Assume Best Intentions
A young woman is waiting in a busy airport. She has some time to kill so she buys a little bag of cookies and sits down with her book to read. Pretty soon a young man comes and sits beside her and starts reading a magazine. They keep to themselves and after a couple minutes he reaches into the bag between them and takes a cookie.
She can’t believe it. But she’s too astonished to say anything. So she takes a cookie and keeps reading her book. Time goes by and she keeps reading and eating her cookies. But every couple minutes this strange guy keep reaching in the bag and taking a cookie until there’s only one left. Then he takes the last cookie, breaks it in two and offers her half. She can’t believe his guy! She stands up, and without a word to him, walks away and boards her flight.
Sitting in her seat on the plane she takes a deep breath to calm down. Then she reaches into her purse to get her book and finds the bag of cookies she bought earlier.
The moral of course is to be careful with our assumptions. Or better, always assume the best intentions of others.
Whatever anybody says or does, assume positive intent. You will be amazed at how your whole approach to a person or problem becomes very different.
– Indra Nooyi, Chairman and CEO of Pepsi
To sharpen your ability to assume the best intentions of others, try these few things each day:
- Practice mindful listening: Waiting to talk isn’t listening. You’ve had these conversations. You say something and instead of acknowledgement or affirmation you get back a completely different agenda because the other person was simply waiting for their turn to talk. Listen, then reiterate back in your own words. It will deepen the conversation, and the relationship. The other person is likely to say, “Yes, exactly!”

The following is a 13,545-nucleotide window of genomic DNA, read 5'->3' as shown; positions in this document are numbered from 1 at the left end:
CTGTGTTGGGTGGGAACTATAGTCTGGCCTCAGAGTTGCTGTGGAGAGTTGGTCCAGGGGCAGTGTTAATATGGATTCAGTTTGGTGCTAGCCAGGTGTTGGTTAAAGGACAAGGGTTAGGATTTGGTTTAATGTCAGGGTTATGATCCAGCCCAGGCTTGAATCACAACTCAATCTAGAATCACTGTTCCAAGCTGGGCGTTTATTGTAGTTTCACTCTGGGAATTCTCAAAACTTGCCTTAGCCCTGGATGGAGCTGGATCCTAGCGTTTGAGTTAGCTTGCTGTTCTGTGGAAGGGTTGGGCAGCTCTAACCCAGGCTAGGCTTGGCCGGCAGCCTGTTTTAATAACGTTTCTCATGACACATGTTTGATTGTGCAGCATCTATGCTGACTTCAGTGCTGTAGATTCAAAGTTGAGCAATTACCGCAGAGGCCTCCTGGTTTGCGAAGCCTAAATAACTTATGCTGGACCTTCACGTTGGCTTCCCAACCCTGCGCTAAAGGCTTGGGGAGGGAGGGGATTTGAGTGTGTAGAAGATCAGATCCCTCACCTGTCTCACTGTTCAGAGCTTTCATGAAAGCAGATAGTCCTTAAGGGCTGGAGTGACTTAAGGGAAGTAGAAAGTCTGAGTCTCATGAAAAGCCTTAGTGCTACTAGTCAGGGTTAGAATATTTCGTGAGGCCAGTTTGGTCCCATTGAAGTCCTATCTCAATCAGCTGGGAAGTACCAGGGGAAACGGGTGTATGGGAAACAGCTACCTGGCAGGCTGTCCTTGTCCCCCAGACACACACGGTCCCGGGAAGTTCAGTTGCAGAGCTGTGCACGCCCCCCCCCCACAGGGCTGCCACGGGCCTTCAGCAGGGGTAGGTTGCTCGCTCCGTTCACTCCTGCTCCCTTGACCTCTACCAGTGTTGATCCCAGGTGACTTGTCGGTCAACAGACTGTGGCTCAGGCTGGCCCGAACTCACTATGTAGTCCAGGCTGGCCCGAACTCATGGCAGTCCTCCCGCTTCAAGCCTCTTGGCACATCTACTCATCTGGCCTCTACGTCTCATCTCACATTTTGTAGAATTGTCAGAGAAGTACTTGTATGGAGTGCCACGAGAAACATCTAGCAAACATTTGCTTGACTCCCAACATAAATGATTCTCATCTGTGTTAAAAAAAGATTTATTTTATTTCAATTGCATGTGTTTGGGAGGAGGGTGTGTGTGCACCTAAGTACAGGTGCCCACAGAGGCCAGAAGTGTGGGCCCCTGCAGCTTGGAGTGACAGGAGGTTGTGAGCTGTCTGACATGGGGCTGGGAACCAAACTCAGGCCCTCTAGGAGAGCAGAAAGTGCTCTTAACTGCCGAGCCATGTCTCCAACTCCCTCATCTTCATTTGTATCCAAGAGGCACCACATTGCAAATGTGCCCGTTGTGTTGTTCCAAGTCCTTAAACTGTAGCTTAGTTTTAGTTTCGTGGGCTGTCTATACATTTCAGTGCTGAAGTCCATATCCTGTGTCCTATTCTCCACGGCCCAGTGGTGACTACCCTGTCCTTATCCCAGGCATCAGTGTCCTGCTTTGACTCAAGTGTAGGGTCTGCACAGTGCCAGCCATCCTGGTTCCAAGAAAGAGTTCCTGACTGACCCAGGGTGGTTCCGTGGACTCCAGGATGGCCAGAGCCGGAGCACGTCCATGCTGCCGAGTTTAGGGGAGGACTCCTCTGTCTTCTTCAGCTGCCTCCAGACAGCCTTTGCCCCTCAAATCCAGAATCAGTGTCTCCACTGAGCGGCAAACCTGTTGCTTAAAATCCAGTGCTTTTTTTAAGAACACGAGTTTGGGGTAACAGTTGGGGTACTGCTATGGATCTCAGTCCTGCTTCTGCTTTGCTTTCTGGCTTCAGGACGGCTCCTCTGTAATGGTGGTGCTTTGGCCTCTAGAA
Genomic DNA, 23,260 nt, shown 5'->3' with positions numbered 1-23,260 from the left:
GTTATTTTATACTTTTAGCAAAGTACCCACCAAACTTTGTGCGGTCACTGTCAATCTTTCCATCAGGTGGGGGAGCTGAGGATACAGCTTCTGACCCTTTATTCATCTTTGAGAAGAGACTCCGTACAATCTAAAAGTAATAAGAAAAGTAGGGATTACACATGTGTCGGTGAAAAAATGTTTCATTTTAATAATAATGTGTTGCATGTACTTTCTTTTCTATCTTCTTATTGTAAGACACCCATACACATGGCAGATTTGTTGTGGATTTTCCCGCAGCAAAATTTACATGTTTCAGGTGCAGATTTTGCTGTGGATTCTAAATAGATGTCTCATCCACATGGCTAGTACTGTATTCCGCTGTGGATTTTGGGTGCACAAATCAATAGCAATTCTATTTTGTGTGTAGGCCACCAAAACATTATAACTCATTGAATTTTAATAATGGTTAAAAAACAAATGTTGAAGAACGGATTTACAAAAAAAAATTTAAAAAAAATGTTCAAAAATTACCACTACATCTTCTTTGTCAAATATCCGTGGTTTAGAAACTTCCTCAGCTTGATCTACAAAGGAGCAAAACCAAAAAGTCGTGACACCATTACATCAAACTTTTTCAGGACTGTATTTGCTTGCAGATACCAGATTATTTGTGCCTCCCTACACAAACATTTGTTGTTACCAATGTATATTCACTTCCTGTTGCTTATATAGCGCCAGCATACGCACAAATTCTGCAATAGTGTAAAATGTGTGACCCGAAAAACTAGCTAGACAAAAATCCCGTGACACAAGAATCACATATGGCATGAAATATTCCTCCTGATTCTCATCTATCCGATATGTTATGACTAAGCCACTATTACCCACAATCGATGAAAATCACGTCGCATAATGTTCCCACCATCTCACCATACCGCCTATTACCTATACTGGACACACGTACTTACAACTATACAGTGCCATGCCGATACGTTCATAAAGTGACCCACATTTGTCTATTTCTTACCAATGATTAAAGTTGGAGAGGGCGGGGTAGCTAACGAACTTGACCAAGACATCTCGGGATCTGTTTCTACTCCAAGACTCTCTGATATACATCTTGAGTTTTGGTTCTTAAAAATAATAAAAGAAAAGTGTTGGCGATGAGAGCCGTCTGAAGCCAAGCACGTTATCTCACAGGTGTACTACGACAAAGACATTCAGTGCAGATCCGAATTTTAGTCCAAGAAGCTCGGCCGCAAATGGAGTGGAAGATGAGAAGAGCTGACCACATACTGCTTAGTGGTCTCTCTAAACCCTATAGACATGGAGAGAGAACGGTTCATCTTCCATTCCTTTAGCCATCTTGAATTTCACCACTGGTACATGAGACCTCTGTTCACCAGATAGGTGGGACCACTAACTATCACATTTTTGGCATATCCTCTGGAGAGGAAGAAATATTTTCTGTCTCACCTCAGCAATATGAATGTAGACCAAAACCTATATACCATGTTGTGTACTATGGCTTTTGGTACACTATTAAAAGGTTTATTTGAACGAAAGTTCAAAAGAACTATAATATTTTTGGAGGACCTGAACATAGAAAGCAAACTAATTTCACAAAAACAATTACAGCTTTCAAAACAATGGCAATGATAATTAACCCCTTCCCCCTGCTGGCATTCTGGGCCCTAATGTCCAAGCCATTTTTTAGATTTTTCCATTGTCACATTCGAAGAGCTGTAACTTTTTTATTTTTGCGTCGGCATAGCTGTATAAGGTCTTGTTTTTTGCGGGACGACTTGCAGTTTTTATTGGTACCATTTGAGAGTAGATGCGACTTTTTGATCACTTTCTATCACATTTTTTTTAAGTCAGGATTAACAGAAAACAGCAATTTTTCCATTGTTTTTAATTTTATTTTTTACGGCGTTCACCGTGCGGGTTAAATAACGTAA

- Focus on behaviors, not people: Instead of describing a person as (abrasive, fun, mean, weird, interesting…), describe their behavior. People are complex, and the days are filled with stresses and joys. To yourself and to others, describe the behavior of others, instead of belittling them with stereotypes. Moods change.
- Honor differences and disagreements: We often having meaningless small talk conversations because they are easy. We all show up in the world with our own history, predispositions, and beliefs. And we know if we express those ideas we might create conflict and disagreement. It’s OK. There’s a difference between disagreeing and offending. When we set our defaults to listen and understand, we are more likely to honor and learn from the differences between us.
Sounds simple enough, but there is often a big gap between what we know to be the best thing to do, and actually doing it. Remember to assume the best in others. It can make a world of difference.
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